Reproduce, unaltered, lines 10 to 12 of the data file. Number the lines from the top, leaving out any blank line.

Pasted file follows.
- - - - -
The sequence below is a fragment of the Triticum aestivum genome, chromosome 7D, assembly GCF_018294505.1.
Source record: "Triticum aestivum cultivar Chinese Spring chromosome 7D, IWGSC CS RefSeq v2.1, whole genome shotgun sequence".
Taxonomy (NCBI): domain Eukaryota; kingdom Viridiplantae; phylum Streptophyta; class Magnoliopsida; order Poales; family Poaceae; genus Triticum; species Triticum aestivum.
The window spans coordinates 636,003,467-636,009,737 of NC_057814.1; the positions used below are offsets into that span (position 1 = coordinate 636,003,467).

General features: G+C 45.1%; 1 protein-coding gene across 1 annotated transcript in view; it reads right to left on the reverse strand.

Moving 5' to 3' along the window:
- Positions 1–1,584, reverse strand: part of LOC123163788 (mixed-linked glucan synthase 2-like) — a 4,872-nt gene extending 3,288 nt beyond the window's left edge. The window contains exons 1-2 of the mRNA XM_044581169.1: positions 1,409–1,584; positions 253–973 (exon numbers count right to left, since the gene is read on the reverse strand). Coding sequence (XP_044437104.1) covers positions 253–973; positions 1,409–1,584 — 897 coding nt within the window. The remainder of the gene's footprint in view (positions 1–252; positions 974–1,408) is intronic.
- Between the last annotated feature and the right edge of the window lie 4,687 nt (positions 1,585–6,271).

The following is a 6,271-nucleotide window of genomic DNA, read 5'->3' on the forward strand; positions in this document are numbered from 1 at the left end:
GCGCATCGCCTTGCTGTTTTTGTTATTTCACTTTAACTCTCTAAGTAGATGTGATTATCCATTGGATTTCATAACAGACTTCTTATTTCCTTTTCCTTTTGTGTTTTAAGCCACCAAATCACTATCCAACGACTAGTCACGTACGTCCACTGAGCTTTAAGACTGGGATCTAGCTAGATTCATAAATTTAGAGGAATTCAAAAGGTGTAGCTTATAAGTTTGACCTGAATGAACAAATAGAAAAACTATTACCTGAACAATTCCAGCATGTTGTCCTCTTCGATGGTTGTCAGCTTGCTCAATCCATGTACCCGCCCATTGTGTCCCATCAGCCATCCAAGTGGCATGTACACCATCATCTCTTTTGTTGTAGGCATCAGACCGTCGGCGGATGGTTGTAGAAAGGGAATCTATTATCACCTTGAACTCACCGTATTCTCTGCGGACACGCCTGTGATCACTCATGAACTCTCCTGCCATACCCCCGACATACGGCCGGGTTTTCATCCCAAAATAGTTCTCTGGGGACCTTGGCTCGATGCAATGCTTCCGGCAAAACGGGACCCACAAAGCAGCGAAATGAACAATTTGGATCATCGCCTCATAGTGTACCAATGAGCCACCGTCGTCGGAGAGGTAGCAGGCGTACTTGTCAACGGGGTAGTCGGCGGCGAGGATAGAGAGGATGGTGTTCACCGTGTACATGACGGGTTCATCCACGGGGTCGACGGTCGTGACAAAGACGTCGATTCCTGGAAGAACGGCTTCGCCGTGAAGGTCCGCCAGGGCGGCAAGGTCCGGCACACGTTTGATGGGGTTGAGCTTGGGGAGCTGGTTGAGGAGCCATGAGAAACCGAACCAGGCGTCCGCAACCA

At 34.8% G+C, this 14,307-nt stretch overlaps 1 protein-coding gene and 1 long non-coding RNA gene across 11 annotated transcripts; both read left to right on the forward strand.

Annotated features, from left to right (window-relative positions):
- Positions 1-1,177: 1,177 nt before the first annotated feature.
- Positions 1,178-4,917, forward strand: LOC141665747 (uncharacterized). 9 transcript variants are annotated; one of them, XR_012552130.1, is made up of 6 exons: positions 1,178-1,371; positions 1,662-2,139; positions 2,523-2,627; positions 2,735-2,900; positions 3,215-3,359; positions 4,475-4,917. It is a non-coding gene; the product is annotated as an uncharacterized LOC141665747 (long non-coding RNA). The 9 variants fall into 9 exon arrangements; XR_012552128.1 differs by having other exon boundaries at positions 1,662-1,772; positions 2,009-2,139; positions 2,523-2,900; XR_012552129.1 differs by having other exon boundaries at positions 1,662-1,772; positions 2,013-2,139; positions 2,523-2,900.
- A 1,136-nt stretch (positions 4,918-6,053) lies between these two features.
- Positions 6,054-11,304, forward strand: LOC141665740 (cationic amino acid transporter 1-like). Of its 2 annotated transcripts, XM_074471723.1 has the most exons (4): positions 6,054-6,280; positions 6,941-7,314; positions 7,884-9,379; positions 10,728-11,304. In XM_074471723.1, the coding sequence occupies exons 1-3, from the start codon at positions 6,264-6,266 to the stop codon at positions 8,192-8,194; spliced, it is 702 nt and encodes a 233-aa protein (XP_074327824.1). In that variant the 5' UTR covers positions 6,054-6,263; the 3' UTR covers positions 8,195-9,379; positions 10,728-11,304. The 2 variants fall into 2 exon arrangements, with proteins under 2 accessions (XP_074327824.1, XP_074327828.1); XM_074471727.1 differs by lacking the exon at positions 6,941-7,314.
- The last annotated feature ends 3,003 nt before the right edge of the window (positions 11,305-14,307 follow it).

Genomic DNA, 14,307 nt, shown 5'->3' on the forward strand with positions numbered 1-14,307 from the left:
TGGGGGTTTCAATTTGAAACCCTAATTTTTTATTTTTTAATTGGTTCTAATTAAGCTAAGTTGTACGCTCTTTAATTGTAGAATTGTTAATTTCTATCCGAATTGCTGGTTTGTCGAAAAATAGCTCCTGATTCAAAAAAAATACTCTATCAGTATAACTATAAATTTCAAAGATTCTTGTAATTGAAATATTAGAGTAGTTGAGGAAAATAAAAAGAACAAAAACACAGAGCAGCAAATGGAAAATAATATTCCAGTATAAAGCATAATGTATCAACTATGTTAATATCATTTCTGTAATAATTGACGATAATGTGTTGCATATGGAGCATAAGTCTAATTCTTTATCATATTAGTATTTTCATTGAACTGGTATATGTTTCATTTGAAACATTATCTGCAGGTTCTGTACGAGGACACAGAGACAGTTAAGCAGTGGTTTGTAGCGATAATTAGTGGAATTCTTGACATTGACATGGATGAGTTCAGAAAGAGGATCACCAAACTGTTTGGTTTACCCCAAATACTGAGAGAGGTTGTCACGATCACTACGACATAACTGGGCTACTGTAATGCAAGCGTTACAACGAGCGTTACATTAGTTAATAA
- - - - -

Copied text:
GCGCATCGCCTTGCTGTTTTTGTTATTTCACTTTAACTCTCTAAGTAGATGTGATTATCCATTGGATTTCATAACAGACTTCTTATTTCCTTTTCCTTTTGTGTTTTAAGCCACCAAATCACTATCCAACGACTAGTCACGTACGTCCACTGAGCTTTAAGACTGGGATCTAGCTAGATTCATAAATTTAGAGGAATTCAAAAGGTGTAGCTTATAAGTTTGACCTGAATGAACAAATAGAAAAACTATTACCTGAACAATTCCAGCATGTTGTCCTCTTCGATGGTTGTCAGCTTGCTCAATCCATGTACCCGCCCATTGTGTCCCATCAGCCATCCAAGTGGCATGTACACCATCATCTCTTTTGTTGTAGGCATCAGACCGTCGGCGGATGGTTGTAGAAAGGGAATCTATTATCACCTTGAACTCACCGTATTCTCTGCGGACACGCCTGTGATCACTCATGAACTCTCCTGCCATACCCCCGACATACGGCCGGGTTTTCATCCCAAAATAGTTCTCTGGGGACCTTGGCTCGATGCAATGCTTCCGGCAAAACGGGACCCACAAAGCAGCGAAATGAACAATTTGGATCATCGCCTCATAGTGTACCAATGAGCCACCGTCGTCGGAGAGGTAGCAGGCGTACTTGTCAACGGGGTAGTCGGCGGCGAGGATAGAGAGGATGGTGTTCACCGTGTACATGACGGGTTCATCCACGGGGTCGACGGTCGTGACAAAGACGTCGATTCCTGGAAGAACGGCTTCGCCGTGAAGGTCCGCCAGGGCGGCAAGGTCCGGCACACGTTTGATGGGGTTGAGCTTGGGGAGCTGGTTGAGGAGCCATGAGAAACCGAACCAGGCGTCCGCAACCA

At 34.8% G+C, this 14,307-nt stretch overlaps 1 protein-coding gene and 1 long non-coding RNA gene across 11 annotated transcripts; both read left to right on the forward strand.

Annotated features, from left to right (window-relative positions):